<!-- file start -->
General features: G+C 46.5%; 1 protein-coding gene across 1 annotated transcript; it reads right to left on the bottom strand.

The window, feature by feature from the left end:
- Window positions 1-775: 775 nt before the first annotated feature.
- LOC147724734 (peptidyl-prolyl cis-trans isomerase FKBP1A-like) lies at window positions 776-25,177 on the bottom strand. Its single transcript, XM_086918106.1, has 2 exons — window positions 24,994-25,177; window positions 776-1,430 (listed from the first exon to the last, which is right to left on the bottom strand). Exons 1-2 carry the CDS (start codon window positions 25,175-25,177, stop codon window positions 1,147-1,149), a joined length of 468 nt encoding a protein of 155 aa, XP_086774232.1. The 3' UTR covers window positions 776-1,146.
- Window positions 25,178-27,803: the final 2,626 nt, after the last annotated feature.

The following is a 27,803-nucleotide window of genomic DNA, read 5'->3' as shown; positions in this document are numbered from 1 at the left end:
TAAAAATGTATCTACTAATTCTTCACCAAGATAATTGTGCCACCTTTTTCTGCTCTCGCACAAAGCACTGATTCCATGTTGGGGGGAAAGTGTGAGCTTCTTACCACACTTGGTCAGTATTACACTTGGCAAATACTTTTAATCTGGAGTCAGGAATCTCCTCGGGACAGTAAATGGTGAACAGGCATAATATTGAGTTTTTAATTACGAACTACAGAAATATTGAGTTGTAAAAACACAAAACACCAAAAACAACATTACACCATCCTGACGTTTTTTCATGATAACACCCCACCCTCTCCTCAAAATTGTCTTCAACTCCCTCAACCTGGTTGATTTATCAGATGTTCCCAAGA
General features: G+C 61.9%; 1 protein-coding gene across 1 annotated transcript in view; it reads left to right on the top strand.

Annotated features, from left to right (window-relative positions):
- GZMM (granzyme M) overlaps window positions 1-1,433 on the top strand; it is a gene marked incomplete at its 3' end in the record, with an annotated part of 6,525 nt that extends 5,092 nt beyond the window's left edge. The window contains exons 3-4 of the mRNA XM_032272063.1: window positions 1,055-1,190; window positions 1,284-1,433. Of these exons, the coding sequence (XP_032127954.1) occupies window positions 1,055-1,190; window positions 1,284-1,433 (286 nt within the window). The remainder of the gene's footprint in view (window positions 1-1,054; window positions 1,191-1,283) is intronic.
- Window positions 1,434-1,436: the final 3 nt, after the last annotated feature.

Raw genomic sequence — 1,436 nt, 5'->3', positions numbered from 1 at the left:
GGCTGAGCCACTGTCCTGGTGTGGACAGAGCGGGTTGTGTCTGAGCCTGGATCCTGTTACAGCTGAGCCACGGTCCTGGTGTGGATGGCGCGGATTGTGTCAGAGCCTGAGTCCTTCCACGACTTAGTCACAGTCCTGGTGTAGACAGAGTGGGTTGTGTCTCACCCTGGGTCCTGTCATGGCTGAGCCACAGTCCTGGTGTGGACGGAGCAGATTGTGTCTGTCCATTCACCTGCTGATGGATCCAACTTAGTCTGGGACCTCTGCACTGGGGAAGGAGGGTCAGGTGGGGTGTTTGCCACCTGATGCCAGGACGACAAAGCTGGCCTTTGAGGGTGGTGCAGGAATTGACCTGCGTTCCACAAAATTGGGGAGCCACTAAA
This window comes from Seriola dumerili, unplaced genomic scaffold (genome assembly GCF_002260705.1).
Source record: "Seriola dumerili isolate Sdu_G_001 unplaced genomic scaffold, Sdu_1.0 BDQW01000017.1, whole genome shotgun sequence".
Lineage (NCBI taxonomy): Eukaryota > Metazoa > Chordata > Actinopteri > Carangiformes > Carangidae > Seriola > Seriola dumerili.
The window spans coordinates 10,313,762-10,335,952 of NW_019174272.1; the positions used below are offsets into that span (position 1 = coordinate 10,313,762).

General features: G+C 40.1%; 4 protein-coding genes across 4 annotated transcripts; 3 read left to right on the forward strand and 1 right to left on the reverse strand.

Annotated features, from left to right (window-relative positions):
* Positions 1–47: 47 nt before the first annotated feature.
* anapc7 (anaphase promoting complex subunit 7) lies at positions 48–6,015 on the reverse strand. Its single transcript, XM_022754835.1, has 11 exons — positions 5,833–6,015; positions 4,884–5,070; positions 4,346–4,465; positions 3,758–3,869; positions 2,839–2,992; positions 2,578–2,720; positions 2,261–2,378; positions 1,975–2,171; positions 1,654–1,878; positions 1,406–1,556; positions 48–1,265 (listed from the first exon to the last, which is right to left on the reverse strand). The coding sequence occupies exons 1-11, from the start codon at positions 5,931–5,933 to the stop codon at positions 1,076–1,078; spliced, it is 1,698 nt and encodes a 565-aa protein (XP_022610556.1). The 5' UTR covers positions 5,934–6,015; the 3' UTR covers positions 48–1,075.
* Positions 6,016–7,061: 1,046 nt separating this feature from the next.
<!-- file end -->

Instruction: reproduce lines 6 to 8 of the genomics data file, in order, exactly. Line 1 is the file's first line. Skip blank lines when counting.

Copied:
The following is a 27,803-nucleotide window of genomic DNA, read 5'->3' as shown; positions in this document are numbered from 1 at the left end:
TAAAAATGTATCTACTAATTCTTCACCAAGATAATTGTGCCACCTTTTTCTGCTCTCGCACAAAGCACTGATTCCATGTTGGGGGGAAAGTGTGAGCTTCTTACCACACTTGGTCAGTATTACACTTGGCAAATACTTTTAATCTGGAGTCAGGAATCTCCTCGGGACAGTAAATGGTGAACAGGCATAATATTGAGTTTTTAATTACGAACTACAGAAATATTGAGTTGTAAAAACACAAAACACCAAAAACAACATTACACCATCCTGACGTTTTTTCATGATAACACCCCACCCTCTCCTCAAAATTGTCTTCAACTCCCTCAACCTGGTTGATTTATCAGATGTTCCCAAGA
General features: G+C 61.9%; 1 protein-coding gene across 1 annotated transcript in view; it reads left to right on the top strand.